The Premier League and the Football League have been postponed to April 30 at the earliest and the season extended indefinitely but it will not be declared null and void.
The game’s authorities, also including the FA, have reiterated their determination to ensure the season is played to its conclusion as the coronavirus outbreak continues to reshape the footballing calendar, which also means the Women’s Super League and Women’s Championship will not resume for another six weeks.
The leagues said they were determined to “maintain the integrity of each competition”, meaning that Liverpool remain on course to win the Premier League and issues such as promotion, relegation and Champions League qualification are set to be determined in normal fashion, rather than wiping out the season or taking the current positions as final standings.
The Premier League, with its huge broadcast revenues, could face a £750 million (Dh3.2bn) shortfall in its income if the campaign ended without any other games being played while there was the potential for legal challenges if places in the top flight or European football were determined by anything other than the normal method.
To complete the usual calendar, they have agreed to waive their usual commitment to finish every campaign by June 1 at the latest with the intention of staging games in the summer.
On Tuesday, Uefa postponed Euro 2020 for a year, thus freeing up June – and potentially July – for countries to complete their domestic leagues.
Football in England’s top four tiers had been postponed until April 3 last week, though it became increasingly apparent that it would not resume in two weeks’ time as much of Britain was shut down and now the Football League has said clubs will not be able to resume training until April 3.
The League Managers' Association and Professional Footballers' Association backed the decisions made at an emergency meeting, which was conducted via conference call.
The various bodies said in a joint statement: “We are united in our commitment to finding ways of resuming the 2019-20 football season and ensuring all domestic and European club league and cup matches are played as soon as it is safe and possible to do so.
“We have collectively supported UEFA in postponing EURO 2020 to create space in the calendar to ensure domestic and European club league and cup matches have an increased opportunity to be played and, in doing so, maintain the integrity of each competition.”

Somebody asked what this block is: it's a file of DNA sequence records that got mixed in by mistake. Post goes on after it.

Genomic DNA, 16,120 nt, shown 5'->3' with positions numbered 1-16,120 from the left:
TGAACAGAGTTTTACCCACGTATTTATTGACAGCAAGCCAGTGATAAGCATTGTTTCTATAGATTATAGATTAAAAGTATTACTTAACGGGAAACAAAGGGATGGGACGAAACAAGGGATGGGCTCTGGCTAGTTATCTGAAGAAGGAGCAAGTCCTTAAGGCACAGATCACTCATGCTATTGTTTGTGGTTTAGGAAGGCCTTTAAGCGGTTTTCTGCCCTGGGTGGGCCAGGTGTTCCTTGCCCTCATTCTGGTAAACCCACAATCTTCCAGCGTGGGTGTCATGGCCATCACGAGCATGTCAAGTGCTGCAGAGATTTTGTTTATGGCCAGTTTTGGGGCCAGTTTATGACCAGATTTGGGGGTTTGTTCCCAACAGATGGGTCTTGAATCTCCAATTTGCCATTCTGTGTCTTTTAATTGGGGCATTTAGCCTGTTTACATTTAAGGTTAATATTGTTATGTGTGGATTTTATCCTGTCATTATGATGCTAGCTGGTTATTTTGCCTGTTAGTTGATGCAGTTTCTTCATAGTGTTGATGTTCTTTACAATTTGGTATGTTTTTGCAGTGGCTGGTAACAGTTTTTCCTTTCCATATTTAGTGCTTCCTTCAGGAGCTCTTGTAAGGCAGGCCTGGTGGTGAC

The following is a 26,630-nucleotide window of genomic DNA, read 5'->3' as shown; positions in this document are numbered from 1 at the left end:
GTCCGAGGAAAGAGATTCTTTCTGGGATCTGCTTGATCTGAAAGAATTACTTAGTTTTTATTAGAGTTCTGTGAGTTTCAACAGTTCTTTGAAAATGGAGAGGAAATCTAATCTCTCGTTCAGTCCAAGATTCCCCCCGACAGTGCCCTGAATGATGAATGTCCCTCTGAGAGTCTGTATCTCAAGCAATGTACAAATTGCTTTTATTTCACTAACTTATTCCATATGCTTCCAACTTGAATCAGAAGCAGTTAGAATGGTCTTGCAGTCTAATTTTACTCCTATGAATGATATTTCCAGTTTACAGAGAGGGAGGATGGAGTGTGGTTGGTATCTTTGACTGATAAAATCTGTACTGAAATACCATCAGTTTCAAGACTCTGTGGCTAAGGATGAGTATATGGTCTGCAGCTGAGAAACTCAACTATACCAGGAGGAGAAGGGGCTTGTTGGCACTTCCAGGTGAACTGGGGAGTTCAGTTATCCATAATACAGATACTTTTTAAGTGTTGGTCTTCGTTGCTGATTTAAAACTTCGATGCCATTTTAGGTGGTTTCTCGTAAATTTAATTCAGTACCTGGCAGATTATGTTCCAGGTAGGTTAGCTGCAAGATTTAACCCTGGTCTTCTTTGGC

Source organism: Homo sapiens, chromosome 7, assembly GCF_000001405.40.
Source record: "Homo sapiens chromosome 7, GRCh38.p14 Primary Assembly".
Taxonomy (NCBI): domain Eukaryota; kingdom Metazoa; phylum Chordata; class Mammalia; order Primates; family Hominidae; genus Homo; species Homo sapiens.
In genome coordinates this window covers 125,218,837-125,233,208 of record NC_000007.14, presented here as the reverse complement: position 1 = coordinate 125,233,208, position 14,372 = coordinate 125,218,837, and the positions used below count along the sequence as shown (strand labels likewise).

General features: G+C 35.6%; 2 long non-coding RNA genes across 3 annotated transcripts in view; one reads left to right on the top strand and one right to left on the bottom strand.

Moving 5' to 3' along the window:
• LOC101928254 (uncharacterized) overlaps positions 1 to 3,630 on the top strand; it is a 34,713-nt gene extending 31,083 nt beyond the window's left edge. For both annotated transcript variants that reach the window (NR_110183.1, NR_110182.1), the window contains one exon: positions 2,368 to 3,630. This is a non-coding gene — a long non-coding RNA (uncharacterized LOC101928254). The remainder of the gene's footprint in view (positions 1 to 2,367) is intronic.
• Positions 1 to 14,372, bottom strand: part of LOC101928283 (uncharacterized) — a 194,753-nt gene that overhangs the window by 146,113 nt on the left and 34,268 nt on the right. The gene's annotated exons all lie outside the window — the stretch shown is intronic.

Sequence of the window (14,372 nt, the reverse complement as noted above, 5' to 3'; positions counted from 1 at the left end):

The authorities have not yet commented as to whether games will be played behind closed doors or if they may have to be staged at neutral venues. Covid-19 has hit London harder than the rest of the United Kingdom so far.
The Premier League and the Football League said they will continue to follow government advice, although the leagues were initially suspended before Boris Johnson’s administration advised against mass gatherings but after Arsenal manager Mikel Arteta was diagnosed with Covid-19.
No schedule has yet been announced for rearranged games, including the FA Cup final, but even if they do resume at the first possible opportunity, the fixture list could be packed.
Manchester City, who are still in the Champions League and the FA Cup, could have 19 games left to play and Manchester United, in both the Europa League and the FA Cup, could face a further 18 in all competitions.
Among the fixtures that had been scheduled for April, and which will now need to be rearranged, are Liverpool’s trip to Manchester City, which was due to be played on April 5 and which could have been the date when Jurgen Klopp’s side clinched their first league title for 29 years. The North London derby, which had been planned for April 26, is another high-profile match that is now definitely off.
The weekend of May 2, which is now the earliest the Premier League could restart, contains Arsenal’s meeting with Liverpool while Klopp’s team are due to host Chelsea the following week.
The Football League’s regular season had been due to end on the first weekend in May. Instead, the best-case scenario is that it stages the first of the nine remaining games each Championship club has, while some League One and League Two sides have 10 games left to play, plus potential play-offs.